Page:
How To Prevent Heavy Snow Damage To Your Roof
While we’ve been spoiled thus far with such a sunny winter, we all know the weather here in Washington can change at the drop of a hat. That’s why it’s always best to prepare and make sure your home is ready to withstand any heavy snow or ice that may gather after a storm. Here are four steps you can take to reduce your risk of roof damage this winter:
Evaluate Risk: Usually, snow that melts tends to run off of steep, more sloped roofs where the slopes are greater than 3 inches in 12 inches of horizontal distance. If your roof is flatter than most and you’re noticing a lot of water buildup, you may want to approach that as a concern.
Estimate Support of Roof: Unless there’s some prior decay or the foundation of the roof is damaged, most residential roofs (regardless of location) should be able to support 20 pounds per square foot of snow. Living in an area where there’s lots of snow, your roof is probably safe. But check with your building department if you have questions.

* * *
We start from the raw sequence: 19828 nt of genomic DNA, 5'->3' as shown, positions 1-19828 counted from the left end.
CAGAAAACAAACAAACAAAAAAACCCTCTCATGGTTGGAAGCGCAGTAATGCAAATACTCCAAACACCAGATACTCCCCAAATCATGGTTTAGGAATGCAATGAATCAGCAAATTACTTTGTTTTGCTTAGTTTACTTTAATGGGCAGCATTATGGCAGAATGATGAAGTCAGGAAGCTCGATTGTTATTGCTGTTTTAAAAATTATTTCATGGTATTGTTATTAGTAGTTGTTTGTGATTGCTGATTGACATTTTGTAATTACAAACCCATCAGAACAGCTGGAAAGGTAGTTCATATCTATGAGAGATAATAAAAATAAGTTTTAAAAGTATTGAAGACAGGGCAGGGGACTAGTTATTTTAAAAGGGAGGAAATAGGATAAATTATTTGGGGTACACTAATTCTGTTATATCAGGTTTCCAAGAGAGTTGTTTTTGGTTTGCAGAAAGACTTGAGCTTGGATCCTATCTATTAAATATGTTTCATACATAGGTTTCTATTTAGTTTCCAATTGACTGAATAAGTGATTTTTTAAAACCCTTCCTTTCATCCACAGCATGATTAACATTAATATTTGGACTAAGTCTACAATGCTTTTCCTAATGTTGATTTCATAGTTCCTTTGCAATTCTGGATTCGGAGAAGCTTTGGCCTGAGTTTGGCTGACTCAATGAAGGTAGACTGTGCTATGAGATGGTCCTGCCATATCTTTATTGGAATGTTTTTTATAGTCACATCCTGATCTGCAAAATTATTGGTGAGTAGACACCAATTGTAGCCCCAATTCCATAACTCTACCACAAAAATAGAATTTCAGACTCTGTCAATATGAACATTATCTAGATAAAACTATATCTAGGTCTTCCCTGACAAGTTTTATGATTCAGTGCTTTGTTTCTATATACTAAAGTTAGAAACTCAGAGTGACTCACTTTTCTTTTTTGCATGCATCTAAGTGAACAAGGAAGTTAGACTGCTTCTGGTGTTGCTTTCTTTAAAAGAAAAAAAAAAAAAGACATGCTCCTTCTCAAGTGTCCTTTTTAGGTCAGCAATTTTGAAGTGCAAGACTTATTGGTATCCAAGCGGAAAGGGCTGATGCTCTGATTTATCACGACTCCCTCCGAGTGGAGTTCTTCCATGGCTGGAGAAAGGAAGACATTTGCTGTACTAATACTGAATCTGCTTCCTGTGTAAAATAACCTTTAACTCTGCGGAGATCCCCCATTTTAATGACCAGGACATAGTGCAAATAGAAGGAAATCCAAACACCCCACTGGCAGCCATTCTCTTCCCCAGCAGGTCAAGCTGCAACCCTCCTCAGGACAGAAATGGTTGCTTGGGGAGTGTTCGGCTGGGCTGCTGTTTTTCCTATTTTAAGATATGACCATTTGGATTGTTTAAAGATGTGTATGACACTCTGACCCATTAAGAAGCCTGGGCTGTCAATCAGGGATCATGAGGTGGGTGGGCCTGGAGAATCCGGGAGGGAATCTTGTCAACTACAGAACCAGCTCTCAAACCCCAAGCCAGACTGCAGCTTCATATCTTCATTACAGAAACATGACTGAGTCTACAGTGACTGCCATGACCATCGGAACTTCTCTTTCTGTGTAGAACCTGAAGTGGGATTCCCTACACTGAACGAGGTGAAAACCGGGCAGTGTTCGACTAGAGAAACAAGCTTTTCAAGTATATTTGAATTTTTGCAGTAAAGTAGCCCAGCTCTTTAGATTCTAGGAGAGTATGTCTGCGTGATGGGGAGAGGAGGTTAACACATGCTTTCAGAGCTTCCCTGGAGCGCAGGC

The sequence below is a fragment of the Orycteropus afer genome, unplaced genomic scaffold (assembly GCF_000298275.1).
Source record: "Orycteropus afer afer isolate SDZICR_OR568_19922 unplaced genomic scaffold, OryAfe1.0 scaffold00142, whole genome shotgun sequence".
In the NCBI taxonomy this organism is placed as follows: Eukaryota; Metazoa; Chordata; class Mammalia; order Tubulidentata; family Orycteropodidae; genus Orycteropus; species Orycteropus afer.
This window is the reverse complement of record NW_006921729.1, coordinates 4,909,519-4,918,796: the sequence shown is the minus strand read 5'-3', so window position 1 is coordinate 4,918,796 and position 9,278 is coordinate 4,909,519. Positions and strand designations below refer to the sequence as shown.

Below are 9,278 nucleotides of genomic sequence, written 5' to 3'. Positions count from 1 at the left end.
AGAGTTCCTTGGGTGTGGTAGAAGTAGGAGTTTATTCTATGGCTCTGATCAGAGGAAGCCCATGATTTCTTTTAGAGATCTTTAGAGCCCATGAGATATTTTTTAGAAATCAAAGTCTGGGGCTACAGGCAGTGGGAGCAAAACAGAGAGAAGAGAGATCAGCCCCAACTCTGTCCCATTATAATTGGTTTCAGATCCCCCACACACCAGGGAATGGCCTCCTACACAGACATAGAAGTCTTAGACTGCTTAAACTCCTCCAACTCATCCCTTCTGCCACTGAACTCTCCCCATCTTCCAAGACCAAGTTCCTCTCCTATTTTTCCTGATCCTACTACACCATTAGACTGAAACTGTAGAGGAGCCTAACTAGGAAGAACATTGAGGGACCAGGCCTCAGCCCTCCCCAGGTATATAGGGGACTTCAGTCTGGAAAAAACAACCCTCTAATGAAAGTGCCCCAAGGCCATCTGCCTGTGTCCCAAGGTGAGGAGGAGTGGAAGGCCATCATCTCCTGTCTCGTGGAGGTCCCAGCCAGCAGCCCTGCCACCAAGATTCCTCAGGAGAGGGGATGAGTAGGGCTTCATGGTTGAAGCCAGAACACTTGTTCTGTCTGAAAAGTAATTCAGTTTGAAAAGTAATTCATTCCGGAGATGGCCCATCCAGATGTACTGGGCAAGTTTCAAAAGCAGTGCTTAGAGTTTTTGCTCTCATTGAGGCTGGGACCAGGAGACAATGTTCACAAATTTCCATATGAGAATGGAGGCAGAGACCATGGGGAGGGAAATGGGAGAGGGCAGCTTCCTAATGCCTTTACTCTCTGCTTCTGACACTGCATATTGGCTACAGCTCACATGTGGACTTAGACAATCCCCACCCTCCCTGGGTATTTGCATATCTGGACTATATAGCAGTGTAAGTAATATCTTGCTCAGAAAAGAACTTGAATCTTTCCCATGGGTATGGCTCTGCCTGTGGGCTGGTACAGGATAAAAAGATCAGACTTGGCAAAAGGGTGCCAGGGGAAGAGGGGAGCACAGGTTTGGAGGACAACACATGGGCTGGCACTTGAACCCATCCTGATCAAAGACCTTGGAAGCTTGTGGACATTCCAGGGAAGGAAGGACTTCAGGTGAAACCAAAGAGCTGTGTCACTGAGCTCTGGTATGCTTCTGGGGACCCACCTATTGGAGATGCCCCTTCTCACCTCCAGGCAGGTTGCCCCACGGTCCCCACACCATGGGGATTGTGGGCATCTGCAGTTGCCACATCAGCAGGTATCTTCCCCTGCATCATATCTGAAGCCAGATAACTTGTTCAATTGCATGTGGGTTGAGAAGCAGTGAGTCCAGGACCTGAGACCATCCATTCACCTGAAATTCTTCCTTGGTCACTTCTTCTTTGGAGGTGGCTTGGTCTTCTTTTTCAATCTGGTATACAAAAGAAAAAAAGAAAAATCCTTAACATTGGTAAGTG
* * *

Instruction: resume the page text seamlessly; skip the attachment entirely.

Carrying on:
Calculate Weight of Snow on Roof: For fresh snow, 10-12 inches is equal to one inch of water or about 5 pounds per square foot. For packed snow, it’s 3-5 inches. When it comes to ice, one inch equals about one foot of fresh snow.
Remove: If your roof falls in the “danger zone” or if the loads you estimate based on the thickness of the various types of snow and ice exceed 20-25 per square feet, it would probably be best to remove that snow from your roof.